With excitement and a sense of possibility I began my dawn hike. Step by squelchy step, across marshy moorland in Northumberland – England’s northernmost county. I was walking in a mythical land of giants. And yet, on this cold morning, their existence was not in doubt. Indeed, the giants warmly welcomed me in their BFG fashion of whooping and waving their arms around. Wind turbines tend to do that.
The challenge I had set myself was to make a wind turbine look like a dandelion seed head! An organic, fuzzy looking, ‘turbo dandelion’ set against a turbulent sky. (Should I drink less coffee?)
For this I needed a large set of digital images, which I would capture by interval shooting (timelapse). In post, they would be stacked and blended into one image.
Scouting the location
While I had previously visited this location, I had not pinpointed the exact place from which I would shoot. So, with the sun rising in the southeast, I scouted the west side of the moor until I found a turbine set against moody clouds.
Gear and Camera Settings
To minimize weight and decisions, I took one compact system camera and a lens – a Fuji X-T1 & Fuji 16mm. My only other carry was a sturdy old Manfrotto tripod.
I chose to shoot JPEGs (Fine) to keep the image file size low – and thereby help my aging laptop to batch process 300 images relatively quickly. Three hundred RAW files would be too unwieldy.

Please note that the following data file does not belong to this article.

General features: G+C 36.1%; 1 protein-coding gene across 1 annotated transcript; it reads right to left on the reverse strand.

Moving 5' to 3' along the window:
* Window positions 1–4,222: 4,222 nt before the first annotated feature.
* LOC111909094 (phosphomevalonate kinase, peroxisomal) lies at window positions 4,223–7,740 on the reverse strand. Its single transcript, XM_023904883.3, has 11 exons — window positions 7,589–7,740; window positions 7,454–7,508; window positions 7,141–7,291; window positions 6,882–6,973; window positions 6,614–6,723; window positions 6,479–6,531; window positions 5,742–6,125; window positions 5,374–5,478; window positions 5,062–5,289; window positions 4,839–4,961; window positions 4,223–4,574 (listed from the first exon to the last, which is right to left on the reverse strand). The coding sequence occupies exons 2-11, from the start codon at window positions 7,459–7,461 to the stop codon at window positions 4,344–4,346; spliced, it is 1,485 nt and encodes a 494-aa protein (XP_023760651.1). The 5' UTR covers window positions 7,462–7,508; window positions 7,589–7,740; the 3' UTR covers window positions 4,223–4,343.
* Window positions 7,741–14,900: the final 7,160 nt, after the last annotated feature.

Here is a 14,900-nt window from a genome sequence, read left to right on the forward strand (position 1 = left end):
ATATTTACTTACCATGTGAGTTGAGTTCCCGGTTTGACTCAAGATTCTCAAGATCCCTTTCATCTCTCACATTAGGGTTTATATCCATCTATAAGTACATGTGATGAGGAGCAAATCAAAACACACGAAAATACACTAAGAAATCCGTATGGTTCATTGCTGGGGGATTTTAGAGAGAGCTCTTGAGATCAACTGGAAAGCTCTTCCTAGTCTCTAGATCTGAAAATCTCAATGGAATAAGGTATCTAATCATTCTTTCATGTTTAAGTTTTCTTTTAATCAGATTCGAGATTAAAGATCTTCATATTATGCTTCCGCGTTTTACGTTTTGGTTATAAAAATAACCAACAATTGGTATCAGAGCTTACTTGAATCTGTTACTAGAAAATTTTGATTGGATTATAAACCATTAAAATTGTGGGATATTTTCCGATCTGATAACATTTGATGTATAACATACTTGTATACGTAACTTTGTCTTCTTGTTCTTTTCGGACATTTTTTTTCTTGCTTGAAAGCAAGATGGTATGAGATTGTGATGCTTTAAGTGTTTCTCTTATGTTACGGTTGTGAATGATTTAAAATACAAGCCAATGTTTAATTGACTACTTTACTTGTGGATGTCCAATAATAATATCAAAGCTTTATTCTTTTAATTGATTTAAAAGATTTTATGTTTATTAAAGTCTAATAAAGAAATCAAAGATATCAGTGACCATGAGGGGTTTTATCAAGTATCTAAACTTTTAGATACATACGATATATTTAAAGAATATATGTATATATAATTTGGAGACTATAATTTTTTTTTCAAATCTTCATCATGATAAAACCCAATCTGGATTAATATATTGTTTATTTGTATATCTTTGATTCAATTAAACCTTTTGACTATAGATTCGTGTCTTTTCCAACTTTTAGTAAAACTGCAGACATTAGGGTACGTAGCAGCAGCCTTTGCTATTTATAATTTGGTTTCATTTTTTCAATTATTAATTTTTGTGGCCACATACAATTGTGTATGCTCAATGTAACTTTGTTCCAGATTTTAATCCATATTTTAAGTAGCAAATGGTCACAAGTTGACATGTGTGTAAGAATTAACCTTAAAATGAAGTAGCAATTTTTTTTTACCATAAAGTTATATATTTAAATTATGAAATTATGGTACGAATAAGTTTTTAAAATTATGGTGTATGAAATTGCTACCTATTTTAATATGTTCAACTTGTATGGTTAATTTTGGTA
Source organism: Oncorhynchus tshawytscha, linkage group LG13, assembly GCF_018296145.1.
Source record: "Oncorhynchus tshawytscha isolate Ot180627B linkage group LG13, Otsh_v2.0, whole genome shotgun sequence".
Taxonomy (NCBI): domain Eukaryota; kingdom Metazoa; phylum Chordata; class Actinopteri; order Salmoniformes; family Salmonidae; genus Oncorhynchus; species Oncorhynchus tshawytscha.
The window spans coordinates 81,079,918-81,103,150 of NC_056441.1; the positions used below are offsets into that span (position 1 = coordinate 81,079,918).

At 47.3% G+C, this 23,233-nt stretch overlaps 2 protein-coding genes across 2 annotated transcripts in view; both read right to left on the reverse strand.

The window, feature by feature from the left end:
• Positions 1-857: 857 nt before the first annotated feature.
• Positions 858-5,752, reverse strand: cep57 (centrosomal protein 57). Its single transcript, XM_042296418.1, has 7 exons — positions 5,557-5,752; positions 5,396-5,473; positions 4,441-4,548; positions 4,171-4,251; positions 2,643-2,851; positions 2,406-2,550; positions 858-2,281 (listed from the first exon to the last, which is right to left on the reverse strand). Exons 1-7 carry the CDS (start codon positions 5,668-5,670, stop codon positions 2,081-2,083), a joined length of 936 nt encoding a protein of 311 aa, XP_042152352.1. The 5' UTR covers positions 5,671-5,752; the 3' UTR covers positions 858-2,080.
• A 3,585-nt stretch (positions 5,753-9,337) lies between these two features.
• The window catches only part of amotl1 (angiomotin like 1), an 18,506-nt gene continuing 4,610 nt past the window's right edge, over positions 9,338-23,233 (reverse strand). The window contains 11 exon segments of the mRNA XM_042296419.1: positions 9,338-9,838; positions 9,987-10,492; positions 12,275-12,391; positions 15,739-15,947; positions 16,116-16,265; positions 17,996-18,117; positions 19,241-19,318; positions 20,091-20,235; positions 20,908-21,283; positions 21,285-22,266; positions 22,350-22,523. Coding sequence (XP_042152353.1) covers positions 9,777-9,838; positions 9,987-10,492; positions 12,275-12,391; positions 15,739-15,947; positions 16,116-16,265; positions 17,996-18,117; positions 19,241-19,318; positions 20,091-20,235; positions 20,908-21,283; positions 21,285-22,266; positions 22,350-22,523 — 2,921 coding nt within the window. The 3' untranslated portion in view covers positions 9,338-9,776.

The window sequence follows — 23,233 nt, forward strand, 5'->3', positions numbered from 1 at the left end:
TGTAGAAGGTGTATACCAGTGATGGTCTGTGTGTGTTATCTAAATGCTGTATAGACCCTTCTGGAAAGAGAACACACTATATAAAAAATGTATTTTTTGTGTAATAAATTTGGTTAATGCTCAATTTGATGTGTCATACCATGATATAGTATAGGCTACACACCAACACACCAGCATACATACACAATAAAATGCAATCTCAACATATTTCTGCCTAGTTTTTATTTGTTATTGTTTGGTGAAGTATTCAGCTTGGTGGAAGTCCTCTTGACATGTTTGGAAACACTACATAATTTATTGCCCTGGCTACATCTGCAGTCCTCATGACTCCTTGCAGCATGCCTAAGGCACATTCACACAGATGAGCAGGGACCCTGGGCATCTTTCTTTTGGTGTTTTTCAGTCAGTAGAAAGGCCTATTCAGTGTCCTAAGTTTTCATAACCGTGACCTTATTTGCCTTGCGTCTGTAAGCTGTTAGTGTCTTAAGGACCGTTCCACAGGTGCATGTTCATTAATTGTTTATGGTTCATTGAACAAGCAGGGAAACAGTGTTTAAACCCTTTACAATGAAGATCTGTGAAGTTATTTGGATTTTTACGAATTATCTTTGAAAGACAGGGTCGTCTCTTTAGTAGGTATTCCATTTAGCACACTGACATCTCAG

I wanted to capture some motion blur in the turbine blades, to help achieve a soft dandelion head effect. With my camera set to ISO 200 (to minimize noise) and Aperture Priority, I selected an aperture of f/8. This resulted in a shutter speed of 1/160 – slow enough to allow motion blur and helpful in getting unshaken shots in the wind.
Switching to Manual, I locked in these settings, and manually focused on my main subject – vital steps to ensure the same exposure and focus across all images.
Interval Shooting (Timelapse) Settings
Within my camera’s menu I found Interval Shooting, then set the interval (i.e. the delay between each shot) to two seconds and number of times (i.e. the number of images required) to 300. Key considerations for these were avoiding camera shake and having enough images to help me achieve an organic, soft look to the rotation of the turbine blades.
To help ensure stability in the wind, I set my tripod low, legs splayed wide, I also used my body as a windshield, though with a cold easterly wind on my back, I quickly chilled. My feet were getting wet too – I had forgotten to bring my wellies! Thankfully, a warm beanie and fishing mittens preserved enough vital warmth to save the shoot.
From 300 to 1
Back at base camp (studio), I quaffed hot coffee and set my camera bag aside for an hour to acclimatize before removing the SD card, then loading and backing up my images.